Why I quit using Google

So I was recently asked why I prefer to use free and open source software over more conventional and popular proprietary software and services.

A few years ago I was an avid Google user. I was deeply embedded in the Google ecosystem and used their products everywhere. I used Gmail for email, Google Calendar and Contacts for PIM, YouTube for entertainment, Google Newsstand for news, Android for mobile, and Chrome as my web browser.

I would upload all of my family photos to Google Photos and all of my personal documents to Google Drive (which were all in Google Docs format). I used Google Domains to register my domain names for websites where I would keep track of my users using Google Analytics and monetize them using Google AdSense.

I used Google Hangouts (one of Google’s previous messaging plays) to communicate with friends and family and Google Wallet (with debit card) to buy things online and in-store.

My home is covered with Google Homes (1 in my office, 1 in my bedroom, 1 in the main living area) which I would use to play music on my Google Play Music subscription and podcasts from Google Podcasts.

I have easily invested thousands of dollars into my Google account to buy movies, TV shows, apps, and Google hardware devices. This was truly the Google life.

Then one day, I received an email from Google that changed everything.

“Your account has been suspended”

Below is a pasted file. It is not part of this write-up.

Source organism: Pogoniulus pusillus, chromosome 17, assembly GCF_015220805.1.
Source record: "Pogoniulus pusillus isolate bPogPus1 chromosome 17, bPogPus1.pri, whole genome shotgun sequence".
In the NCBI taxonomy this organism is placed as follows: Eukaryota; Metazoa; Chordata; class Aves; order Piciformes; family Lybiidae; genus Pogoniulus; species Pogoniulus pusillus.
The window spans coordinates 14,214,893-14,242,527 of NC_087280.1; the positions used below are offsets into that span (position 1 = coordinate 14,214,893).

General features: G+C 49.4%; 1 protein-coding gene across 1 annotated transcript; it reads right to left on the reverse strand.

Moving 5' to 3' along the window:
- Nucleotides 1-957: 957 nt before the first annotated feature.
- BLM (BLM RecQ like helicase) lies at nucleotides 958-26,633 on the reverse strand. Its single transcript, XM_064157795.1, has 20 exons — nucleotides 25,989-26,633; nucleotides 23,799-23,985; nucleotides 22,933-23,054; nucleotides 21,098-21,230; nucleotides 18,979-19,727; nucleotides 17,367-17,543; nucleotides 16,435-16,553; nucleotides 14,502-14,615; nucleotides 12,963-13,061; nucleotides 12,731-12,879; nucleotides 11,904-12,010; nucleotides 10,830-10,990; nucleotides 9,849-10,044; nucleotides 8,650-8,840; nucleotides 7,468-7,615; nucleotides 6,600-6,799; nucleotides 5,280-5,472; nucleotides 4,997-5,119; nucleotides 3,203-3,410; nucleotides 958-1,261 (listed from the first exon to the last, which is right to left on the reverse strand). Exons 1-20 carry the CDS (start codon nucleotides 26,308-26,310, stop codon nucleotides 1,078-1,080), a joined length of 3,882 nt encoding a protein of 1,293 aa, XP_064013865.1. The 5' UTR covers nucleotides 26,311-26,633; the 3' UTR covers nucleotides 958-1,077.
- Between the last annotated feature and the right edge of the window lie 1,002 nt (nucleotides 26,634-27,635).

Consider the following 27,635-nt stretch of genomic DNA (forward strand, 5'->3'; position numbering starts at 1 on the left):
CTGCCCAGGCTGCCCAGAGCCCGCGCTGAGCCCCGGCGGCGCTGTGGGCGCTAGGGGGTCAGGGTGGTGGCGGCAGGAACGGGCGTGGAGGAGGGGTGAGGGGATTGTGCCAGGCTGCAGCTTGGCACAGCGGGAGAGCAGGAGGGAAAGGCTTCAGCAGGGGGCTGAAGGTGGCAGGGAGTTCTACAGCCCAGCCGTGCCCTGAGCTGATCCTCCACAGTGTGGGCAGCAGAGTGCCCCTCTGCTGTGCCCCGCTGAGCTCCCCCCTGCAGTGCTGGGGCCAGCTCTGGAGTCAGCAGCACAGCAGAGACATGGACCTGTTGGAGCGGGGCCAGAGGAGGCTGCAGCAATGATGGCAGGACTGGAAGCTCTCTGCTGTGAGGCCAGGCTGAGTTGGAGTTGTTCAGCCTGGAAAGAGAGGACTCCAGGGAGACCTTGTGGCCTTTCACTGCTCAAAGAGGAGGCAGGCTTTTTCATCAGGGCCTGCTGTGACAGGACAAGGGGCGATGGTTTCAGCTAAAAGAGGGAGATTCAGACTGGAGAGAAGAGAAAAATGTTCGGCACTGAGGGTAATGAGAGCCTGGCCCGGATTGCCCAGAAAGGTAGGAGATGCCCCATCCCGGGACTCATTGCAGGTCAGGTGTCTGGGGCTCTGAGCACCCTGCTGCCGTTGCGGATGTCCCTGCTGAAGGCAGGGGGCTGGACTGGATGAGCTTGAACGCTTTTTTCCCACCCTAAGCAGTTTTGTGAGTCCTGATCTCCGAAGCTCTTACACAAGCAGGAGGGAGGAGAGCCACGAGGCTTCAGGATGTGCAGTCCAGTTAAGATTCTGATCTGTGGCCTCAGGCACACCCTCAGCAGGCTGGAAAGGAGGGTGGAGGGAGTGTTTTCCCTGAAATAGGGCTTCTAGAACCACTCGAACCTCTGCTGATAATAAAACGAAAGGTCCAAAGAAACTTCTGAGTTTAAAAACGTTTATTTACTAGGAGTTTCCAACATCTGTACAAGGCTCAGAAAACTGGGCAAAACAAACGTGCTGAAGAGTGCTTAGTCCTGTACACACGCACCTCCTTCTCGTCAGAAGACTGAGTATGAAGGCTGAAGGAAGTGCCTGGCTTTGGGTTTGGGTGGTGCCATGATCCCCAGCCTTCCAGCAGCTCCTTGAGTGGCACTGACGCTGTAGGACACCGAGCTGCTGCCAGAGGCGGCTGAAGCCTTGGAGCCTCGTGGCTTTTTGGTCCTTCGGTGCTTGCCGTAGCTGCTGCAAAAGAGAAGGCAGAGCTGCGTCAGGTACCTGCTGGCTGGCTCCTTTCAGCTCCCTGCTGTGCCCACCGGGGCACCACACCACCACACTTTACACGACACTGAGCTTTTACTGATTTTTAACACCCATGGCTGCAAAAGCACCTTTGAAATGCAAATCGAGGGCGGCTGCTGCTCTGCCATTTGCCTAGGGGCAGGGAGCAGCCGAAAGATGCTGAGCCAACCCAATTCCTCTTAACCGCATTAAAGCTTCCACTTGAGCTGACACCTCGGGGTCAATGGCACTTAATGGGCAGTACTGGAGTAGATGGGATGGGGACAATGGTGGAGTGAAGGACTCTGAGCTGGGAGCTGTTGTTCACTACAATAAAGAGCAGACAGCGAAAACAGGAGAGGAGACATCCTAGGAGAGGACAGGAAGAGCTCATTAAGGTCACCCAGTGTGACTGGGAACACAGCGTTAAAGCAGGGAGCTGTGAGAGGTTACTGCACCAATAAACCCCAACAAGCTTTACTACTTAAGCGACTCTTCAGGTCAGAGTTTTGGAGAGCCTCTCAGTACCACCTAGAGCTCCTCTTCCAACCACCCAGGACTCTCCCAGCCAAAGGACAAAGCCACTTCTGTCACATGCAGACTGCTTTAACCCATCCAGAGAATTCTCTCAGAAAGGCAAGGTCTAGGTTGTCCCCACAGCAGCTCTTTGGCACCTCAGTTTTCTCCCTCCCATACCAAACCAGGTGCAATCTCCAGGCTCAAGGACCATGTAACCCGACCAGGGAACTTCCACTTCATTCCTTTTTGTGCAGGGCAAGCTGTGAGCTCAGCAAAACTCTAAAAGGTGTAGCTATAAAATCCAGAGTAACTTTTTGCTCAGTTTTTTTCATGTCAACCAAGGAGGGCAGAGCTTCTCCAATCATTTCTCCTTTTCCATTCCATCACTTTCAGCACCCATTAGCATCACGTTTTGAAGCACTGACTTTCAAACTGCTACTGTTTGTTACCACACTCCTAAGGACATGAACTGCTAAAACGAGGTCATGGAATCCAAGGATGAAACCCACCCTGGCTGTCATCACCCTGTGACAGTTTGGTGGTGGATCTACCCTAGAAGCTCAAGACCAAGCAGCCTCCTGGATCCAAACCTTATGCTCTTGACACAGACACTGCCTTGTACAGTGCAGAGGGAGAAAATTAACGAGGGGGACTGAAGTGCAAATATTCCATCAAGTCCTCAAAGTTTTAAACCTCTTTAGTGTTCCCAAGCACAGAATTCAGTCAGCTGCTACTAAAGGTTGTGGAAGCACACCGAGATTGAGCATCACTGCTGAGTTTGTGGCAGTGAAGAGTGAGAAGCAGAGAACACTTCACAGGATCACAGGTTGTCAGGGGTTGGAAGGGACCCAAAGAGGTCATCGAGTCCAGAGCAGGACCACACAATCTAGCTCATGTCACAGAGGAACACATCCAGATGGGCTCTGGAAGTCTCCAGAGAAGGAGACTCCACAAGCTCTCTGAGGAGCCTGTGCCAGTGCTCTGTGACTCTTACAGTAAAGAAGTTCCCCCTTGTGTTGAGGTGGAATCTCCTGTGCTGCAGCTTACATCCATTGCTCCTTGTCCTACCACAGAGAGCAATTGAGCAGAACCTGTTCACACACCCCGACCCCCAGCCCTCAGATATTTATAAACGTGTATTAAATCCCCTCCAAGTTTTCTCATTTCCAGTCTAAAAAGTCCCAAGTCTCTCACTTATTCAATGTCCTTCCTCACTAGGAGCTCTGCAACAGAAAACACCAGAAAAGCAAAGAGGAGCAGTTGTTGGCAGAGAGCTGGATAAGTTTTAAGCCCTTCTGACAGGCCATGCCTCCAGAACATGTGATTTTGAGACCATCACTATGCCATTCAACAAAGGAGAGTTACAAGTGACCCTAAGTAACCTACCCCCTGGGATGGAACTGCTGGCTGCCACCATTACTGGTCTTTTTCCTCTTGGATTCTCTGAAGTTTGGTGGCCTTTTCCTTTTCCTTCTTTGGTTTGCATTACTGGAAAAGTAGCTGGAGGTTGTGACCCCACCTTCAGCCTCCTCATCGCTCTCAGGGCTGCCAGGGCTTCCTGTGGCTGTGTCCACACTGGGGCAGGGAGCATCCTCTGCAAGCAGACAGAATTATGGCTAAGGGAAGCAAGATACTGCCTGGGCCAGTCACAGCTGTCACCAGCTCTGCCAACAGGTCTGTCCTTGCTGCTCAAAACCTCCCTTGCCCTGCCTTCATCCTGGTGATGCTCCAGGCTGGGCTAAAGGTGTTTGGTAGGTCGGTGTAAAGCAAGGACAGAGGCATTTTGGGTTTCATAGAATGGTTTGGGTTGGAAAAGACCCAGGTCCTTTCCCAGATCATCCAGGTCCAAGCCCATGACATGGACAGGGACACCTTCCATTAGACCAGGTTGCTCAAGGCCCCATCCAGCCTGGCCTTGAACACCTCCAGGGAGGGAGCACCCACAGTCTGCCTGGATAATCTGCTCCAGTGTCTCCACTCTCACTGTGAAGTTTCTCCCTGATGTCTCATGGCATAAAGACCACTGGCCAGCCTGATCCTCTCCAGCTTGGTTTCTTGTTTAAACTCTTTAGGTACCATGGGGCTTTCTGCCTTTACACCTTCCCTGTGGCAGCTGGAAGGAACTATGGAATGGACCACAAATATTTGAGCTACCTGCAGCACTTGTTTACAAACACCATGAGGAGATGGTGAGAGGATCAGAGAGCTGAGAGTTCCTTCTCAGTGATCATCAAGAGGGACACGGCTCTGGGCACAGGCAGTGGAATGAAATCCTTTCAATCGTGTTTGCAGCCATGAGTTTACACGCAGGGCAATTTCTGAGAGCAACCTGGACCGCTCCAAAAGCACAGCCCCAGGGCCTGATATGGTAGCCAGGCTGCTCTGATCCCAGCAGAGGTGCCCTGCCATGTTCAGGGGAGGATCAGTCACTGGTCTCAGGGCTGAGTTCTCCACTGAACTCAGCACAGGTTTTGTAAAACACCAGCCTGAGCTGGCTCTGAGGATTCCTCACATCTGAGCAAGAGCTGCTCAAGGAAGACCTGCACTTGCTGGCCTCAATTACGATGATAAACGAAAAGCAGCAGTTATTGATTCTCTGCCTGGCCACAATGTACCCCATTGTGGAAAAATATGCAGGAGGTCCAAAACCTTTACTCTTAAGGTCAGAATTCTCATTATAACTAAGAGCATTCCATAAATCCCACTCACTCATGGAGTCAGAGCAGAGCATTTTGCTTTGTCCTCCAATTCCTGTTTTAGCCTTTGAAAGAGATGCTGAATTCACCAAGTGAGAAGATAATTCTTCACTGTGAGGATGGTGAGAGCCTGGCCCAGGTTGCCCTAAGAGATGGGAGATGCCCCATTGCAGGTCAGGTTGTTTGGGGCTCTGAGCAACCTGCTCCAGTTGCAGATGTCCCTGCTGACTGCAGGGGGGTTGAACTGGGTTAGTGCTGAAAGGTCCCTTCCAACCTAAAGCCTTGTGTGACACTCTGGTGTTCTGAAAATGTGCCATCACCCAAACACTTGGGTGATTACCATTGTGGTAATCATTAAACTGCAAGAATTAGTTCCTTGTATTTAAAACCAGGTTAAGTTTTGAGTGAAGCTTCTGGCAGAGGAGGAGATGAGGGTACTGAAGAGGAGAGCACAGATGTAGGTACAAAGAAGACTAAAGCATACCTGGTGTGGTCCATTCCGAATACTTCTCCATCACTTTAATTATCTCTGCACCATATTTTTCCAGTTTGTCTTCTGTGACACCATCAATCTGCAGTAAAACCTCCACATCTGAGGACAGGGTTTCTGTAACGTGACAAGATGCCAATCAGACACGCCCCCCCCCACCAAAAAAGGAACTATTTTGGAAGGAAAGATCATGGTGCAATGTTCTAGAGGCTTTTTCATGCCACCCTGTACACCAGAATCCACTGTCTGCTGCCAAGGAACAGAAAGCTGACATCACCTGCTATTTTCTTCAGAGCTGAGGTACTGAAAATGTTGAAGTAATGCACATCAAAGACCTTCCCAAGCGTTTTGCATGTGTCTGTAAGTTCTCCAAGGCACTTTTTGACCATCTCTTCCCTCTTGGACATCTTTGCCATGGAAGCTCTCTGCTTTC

Just the thing you want to wake up to in the morning. An email from Google saying that your account has been suspended due to a perceived Terms of Use violation. No prior warning. No appeals process. No number to call. Trying to sign in to your Google account yields an error and all of your connected devices are signed out. All of your Google data, your photos, emails, contacts, calendars, purchased movies and TV shows. All gone.

I nearly had a heart attack, until I saw that the Google account that had been suspended was in fact not my main personal Google account, but a throwaway Gmail account that I created years prior for a project. I hadn’t touched the other account since creation and forgot it existed. Apparently my personal Gmail was listed as the recovery address for the throwaway account and that’s why I received the termination email.

Although I was able to breathe a sigh of relief this time, the email was wake up call. I was forced to critically reevaluate my dependence on a single company for all the tech products and services in my life.

I found myself to be a frog in a heating pot of water and I made the decision that I was going to jump out.

Leaving Google

Today there are plenty of lists on the internet providing alternatives to Google services such as this and this. Although the “DeGoogle” movement was still in its infancy when I was making the move.